Several factors affect the design and feasibility of after-hours models, including gaining primary care clinician buy-in, assessing patient needs and preferences to ensure scheduling and staffing meet demand, consideration of location and practice size and financial sustainability. Figure 1 highlights lessons learned based on feedback from participants and analysis of the themes described in the subsequent text.
To obtain primary care physician buy-in for collaboration with other after-hours care providers and to maintain patient continuity of care when the after-hours provider was different from the patient’s usual primary care provider, after-hours care providers made a point of: 1) Returning patients to their usual PCP for follow-up and ongoing care; 2) Not providing prescription refills except to help patient get through weekend; 3) Communicating with the patient’s PCP about any after-hours care provided; and 4) Not providing routine primary care in the after-hours setting (unless it was same site as the usual primary care practice).
Scheduling and staffing to meet patients’ needs is a key to developing sustainable after-hours models. For example, elderly Medicare patients may not value late evening office-hours, while working adults do; families may not value access that conflicts with other activities (dinner, etc.) but may prefer weekends or early morning hours. Similarly, more complex patients value continuity more than others. Respondents felt that older patients with chronic conditions and pediatric patients with special needs placed greater value on after-hours continuity than did young healthy working professionals.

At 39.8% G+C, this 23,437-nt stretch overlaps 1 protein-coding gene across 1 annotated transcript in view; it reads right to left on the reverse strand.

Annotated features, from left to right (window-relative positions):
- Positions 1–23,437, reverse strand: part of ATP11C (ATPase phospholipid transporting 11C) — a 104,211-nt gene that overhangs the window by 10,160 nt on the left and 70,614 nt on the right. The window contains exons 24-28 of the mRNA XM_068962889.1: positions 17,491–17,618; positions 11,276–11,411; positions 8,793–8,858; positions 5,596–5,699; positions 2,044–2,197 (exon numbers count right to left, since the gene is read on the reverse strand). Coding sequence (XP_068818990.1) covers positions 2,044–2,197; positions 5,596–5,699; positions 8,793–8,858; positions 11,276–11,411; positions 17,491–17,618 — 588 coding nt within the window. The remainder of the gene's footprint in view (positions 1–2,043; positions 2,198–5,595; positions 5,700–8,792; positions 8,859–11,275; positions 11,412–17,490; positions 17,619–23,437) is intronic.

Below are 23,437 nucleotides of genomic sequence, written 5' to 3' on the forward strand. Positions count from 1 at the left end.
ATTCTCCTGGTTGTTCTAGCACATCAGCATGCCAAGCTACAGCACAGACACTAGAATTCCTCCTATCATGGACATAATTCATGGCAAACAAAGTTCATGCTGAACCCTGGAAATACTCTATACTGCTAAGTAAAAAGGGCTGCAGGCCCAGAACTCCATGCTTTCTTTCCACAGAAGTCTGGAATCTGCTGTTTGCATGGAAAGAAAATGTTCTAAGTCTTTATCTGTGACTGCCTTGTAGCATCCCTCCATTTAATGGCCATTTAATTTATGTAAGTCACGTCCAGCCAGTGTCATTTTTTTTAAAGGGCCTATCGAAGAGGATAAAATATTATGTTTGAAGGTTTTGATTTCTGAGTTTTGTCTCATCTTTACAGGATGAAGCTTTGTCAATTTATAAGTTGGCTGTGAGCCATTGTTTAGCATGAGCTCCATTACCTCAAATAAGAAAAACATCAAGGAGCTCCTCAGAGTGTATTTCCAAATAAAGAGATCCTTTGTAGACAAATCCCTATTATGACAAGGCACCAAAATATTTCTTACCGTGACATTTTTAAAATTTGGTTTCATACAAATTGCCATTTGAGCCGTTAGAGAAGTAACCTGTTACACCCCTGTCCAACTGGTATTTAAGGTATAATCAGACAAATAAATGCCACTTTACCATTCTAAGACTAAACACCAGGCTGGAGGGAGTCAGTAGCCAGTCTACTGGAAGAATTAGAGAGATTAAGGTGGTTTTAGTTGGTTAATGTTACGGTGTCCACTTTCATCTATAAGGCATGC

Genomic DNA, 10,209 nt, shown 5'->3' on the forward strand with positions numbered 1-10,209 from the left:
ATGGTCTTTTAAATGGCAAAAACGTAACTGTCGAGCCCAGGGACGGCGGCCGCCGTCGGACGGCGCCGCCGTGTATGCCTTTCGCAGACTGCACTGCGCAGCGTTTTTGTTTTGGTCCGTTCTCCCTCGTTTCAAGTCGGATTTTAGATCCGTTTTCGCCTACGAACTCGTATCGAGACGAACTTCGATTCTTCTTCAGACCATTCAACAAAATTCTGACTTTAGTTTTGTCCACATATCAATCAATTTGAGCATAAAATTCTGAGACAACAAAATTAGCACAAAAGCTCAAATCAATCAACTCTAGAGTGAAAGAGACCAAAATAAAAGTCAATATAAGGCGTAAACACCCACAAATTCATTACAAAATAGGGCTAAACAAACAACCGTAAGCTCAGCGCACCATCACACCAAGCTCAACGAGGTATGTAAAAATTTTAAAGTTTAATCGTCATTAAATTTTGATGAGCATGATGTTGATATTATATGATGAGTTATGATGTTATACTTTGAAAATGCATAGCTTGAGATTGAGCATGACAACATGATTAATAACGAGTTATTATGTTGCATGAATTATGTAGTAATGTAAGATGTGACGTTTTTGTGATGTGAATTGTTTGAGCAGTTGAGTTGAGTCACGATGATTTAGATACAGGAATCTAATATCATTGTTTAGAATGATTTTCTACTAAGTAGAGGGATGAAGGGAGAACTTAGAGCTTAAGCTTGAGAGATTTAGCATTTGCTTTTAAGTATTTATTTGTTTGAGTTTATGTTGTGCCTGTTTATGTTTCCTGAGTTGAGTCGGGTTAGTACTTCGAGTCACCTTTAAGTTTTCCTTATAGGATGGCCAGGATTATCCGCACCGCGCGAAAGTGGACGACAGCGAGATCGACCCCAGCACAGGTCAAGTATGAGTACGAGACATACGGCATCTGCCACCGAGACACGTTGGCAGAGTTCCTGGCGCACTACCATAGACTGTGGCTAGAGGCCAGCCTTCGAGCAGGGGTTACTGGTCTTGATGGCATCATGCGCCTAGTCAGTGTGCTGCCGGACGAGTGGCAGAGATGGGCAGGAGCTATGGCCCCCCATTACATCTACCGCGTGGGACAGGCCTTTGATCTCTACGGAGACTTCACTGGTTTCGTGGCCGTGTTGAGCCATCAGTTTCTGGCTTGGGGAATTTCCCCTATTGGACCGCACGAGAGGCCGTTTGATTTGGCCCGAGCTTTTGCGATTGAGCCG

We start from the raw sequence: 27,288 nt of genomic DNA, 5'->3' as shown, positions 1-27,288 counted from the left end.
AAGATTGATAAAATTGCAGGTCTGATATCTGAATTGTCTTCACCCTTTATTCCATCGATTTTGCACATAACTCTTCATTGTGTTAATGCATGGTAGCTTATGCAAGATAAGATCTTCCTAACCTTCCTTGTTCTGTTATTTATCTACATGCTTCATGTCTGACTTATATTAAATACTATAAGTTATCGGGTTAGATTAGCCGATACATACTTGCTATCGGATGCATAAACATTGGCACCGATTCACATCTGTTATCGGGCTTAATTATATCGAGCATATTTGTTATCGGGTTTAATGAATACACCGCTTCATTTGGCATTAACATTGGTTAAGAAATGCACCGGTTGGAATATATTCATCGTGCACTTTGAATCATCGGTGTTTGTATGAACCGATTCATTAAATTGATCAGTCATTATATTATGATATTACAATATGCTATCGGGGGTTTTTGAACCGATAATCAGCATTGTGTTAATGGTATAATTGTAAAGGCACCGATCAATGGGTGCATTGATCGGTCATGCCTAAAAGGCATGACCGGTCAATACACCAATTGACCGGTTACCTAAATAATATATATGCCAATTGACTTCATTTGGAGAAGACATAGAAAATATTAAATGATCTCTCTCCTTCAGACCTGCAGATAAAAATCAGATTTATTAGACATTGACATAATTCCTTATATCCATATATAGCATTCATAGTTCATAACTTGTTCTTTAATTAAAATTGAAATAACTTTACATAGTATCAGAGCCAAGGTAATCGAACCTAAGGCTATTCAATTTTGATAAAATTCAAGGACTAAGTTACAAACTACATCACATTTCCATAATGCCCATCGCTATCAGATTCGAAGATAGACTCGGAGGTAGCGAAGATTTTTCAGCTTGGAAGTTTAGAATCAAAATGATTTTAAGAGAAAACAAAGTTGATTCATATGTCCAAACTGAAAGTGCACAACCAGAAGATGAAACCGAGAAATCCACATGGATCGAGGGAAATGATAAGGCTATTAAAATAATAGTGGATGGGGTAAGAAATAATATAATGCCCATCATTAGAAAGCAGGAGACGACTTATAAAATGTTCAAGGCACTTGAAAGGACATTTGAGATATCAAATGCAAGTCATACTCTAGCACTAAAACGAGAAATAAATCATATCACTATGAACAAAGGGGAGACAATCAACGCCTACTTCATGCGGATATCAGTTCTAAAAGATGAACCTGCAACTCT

Likewise, the use of after-hours nurse triage phone-lines varied by age. Respondents noted the general pediatric population is more amenable to nurse triage of night-time calls because they are often about routine issues and, in the rare cases when they were truly urgent, required triage to an ED. On the other hand, adults with multiple chronic conditions often require the attention of a clinician who knows them well. A PCMH director said, “When we talked to adult docs about ‘would you like to have nurse triage [for after-hours care]?’ they felt if it warranted a call from a patient, they wanted to know right away. That’s in contrast to pediatricians where a mild fever after receipt of an immunization during the day is a common reason for night time calls.”
Inquiring about patients’ preferences for extended hours helps ensure that when those hours are staffed, an appropriate volume of patients will present. For example, the New Bern Ridge Community Health Center in North Carolina noted patients had a high ED visit rate for non-urgent issues in the early morning Mondays through Fridays. A phone survey determined that families using the ED at those times were primarily working parents whose children needed a doctor’s note to return to school. Rather than making all pediatrics sites open early, the community health center hired an additional nurse practitioner to do walk-in appointments at one site from 7–8:30 a.m. weekdays. This simple staffing adjustment led to a drop in non-urgent ED visits. Additionally, educating patients about a practice’s extended-hours and procedures for obtaining after-hours care helped maximize patient access.
In rural areas, where Models 1 and 2 were common, populations and provider bases were relatively fixed. Rural providers needed to consider whether the local population and provider workforce could support after-hours access not just to providers but also to other services, such as pharmacy and laboratory services. In rural Oklahoma for example, the lack of pharmacies open at night forced some PCPs with extended hours to send patients to the nearest ED solely to obtain medications.
In areas where small, independent practices are the norm, on-call arrangements can be challenging because physicians in smaller groups must either take call more often to ensure continuous coverage or develop relationships with other practices. To overcome this challenge, some health plans support small practices’ efforts to cooperate to provide 24×7-coverage. But, to do this effectively, a Michigan PCMH manager noted that “you can’t impose requirements on physicians and practices; you have to develop them collaboratively. Our guidelines are the product of two years of collaboration with physician contacts and leaders… a flexible approach is key.”